jack pollock

CITY COMMISSIONER—and mayoral candidate—Sam Adams spent the first warm, sunny day of the year going door to door, asking for votes. "Ballots go out in three weeks and the election is May 20," says Adams, chatting with a man holding a garage sale on N Rosa Parks Way last Saturday, April 12. "I'd be honored to have your support."

His main competitor, Sho Dozono, is just as busy. The night before, Dozono told his life story to a dozen people who sipped wine in an art gallery on NE Alberta. "My resume is way too long, so I won't list everything I've done. People want to know more about what I want to do as mayor of this city," he said.

Indeed, at recent mayoral debates, the focus is on what the candidates would do as mayor. Adams is quick to list his three priorities: Reduce the high school drop-out rate by half in his first four years, increase Portland's living-wage job base, and plan for the anticipated population growth slated to hit Portland in the next 20-plus years.

Dozono's platform is similar: Jobs and education are also in his top three, though the details are more vague. He also brings up "spending money wisely," which boils down to setting a short list of top spending priorities and establishing a rainy day fund.

With the election just over a month away, the two have been going head to head in recent debates. There, stark differences in their platforms have begun to emerge. On the whole, Adams is a policy wonk who throws out numbers and sets goals. Dozono, meanwhile, comes across as more of an ambassador for Portland.

On the issue of education, Dozono calls for further investment in our public schools, and says "we need to keep the pressure on Salem" to find the funding. But beyond calling on his reputation as "an education advocate for 30 years," as he told attendees at his campaign event on Friday, April 11, Dozono hasn't laid out a plan.

Adams has more specifics, like combining $2 million in city funds with private donations to create a college tuition fund for low-income students, and pairing up Jefferson High School with Portland Community College so students can learn job skills.

On jobs, Adams talks about bringing more livable-wage jobs to Portland, while Dozono says the mayor's role is to "open doors" to businesses. Dozono styles himself as a business cheerleader, right down to his shoes (lately, he's been sporting both an Adidas and a Nike shoe—one on each foot—in support of both companies' local presence), while Adams goes nuts and bolts, calling for job placement and workforce training programs. Both have pegged the sustainability industry as one that Portland should target, with Adams calling for the creation of a "Sustainability Institute" to foster the sector.

Planning is one of the most divergent issues for the two candidates. Adams is looking toward the upcoming Portland Plan process—"the single most important opportunity that any council has had for 25 years" to shape Portland, as he told the crowd at an April 14 forum hosted by Randy Gragg and Portland Spaces magazine—to figure out how to accommodate a projected population increase of 300,000 people by 2030.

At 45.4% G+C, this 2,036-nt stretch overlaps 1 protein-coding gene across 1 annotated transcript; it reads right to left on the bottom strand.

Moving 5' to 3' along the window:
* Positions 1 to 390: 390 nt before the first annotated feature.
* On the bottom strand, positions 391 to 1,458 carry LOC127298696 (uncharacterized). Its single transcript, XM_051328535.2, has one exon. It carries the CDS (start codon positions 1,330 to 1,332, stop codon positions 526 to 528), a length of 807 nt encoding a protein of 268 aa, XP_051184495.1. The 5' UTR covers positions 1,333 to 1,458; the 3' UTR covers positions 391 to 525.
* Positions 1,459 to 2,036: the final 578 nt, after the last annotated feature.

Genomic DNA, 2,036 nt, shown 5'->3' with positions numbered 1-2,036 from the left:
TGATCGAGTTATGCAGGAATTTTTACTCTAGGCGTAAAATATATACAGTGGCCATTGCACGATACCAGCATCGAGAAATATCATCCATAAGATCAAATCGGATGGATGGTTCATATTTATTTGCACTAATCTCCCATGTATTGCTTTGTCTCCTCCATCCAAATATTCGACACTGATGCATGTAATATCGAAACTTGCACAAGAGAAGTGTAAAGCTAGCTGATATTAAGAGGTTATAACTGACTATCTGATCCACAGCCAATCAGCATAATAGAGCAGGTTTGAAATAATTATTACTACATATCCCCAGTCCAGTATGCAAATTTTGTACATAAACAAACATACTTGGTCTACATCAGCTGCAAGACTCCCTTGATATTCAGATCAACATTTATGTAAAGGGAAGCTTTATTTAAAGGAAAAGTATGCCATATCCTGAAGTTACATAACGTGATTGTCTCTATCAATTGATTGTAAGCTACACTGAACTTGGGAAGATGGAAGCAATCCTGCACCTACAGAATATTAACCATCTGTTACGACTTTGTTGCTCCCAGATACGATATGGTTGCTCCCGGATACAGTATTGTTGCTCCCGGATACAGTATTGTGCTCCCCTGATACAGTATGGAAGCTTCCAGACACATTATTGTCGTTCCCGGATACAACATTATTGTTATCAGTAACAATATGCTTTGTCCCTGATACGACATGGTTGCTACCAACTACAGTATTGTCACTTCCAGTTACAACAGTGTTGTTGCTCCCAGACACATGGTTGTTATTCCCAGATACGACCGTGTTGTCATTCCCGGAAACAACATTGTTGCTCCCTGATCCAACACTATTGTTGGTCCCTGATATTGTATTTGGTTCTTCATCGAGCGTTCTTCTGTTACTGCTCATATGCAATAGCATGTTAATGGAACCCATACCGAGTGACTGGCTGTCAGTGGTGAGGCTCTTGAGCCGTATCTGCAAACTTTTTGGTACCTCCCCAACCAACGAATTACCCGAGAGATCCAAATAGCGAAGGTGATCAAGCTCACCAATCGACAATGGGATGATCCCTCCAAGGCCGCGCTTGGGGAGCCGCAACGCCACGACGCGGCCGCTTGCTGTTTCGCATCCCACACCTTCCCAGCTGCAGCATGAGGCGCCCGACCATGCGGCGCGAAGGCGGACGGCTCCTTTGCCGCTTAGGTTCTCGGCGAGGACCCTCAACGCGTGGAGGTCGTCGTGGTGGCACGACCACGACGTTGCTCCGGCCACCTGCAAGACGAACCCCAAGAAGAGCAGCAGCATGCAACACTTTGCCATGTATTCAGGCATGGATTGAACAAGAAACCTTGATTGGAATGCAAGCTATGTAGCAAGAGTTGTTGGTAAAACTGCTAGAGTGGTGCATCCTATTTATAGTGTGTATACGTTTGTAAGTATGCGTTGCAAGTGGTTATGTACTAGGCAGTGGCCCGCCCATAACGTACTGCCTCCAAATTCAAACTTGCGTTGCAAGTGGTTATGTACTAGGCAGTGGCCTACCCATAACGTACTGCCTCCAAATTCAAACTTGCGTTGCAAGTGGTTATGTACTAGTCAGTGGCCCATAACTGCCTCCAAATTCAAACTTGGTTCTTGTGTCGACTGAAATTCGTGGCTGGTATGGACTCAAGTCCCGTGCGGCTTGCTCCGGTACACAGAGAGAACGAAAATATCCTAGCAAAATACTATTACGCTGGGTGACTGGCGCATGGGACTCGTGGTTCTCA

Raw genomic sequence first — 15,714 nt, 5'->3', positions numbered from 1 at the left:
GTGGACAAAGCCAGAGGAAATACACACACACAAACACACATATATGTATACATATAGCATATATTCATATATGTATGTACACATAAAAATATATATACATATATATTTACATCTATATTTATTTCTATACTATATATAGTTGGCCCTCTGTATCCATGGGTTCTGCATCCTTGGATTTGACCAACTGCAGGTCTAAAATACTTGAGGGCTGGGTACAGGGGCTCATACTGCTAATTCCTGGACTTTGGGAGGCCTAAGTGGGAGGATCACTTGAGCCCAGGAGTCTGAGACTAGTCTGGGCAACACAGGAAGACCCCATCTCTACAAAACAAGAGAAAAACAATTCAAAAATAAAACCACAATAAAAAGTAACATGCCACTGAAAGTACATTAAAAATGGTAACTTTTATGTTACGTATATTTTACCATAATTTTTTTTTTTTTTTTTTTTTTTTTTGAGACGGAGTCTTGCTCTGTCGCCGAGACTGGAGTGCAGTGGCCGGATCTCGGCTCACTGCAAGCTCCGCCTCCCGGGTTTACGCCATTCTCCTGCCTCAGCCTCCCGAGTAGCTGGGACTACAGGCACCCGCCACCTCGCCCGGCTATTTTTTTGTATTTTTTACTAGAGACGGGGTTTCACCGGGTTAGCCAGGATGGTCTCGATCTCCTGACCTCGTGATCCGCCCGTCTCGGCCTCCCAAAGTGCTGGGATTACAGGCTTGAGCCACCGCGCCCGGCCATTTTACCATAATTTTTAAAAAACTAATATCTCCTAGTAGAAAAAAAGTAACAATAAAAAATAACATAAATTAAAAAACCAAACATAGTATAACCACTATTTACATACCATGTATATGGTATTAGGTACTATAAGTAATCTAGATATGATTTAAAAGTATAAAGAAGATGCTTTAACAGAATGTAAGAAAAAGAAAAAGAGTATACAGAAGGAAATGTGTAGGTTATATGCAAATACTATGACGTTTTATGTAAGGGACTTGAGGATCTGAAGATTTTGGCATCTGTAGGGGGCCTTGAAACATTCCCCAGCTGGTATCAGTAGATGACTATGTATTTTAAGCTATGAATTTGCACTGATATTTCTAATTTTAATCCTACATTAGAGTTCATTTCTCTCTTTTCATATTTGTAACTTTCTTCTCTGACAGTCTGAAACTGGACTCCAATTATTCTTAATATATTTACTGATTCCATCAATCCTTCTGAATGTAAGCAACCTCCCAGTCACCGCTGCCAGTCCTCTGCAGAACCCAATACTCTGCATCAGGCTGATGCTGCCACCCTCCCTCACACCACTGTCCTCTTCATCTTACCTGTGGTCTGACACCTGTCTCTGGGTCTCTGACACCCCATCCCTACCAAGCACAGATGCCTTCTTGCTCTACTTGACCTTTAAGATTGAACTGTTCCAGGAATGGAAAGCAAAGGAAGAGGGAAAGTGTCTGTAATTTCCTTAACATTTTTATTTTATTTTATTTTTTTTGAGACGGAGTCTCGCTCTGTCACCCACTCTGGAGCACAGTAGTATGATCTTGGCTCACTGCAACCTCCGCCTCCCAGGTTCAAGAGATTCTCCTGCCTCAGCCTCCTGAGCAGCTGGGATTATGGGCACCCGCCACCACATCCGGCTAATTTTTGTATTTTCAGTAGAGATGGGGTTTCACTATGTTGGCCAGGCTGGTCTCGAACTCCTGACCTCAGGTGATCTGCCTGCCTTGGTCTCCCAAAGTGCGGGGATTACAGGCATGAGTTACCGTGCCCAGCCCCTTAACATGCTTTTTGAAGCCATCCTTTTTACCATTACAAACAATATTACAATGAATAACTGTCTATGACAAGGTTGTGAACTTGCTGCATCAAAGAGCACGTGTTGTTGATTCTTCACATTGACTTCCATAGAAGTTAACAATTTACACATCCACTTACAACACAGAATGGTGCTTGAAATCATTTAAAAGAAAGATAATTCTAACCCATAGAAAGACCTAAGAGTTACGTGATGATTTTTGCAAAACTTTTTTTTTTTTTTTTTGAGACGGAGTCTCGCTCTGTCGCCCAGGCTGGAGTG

Dozono, by contrast, questions the growth projection (the number is from Metro, and Adams points out that their prior projections "have actually been low"). "So many people assume that we have to grow by 200,000 or 300,000," Dozono says. He calls for planning that's "one house at a time, one job at a time," and argues that there's "not a mandate" that we have to grow. Adams shot back at the Portland Spaces forum: "It's misguided to think we can build a moat around the city and raise a drawbridge and tell people you can't move here."

On other issues, Adams is in favor of a Burnside-Couch couplet reconfiguration, while Dozono calls it a "bad design." Dozono and Adams disagree on the city's oversight role for Portland Development Commission (PDC), with Adams supporting the city council's oversight of PDC's budget, a charter change the voters approved last year. Dozono says that oversight jeopardizes the "autonomy of the appointed PDC [board] and staff," but also says he has "no problem with" fiscal accountability at PDC (how he'd achieve that outside of the budget oversight is unclear). Dozono was originally critical of the tram and streetcars—two Adams projects—but has softened his stance considerably in the past few weeks.

There is one area in which the two candidates are remarkably similar: Both are adept at raising money. Adams is nearing the top of his self-imposed fundraising cap, with just under $187,000 raised as of Tuesday, April 15. Dozono, however, is quickly catching up: He's raised nearly $140,000, the vast majority of that (over $90,000) collected since March 27.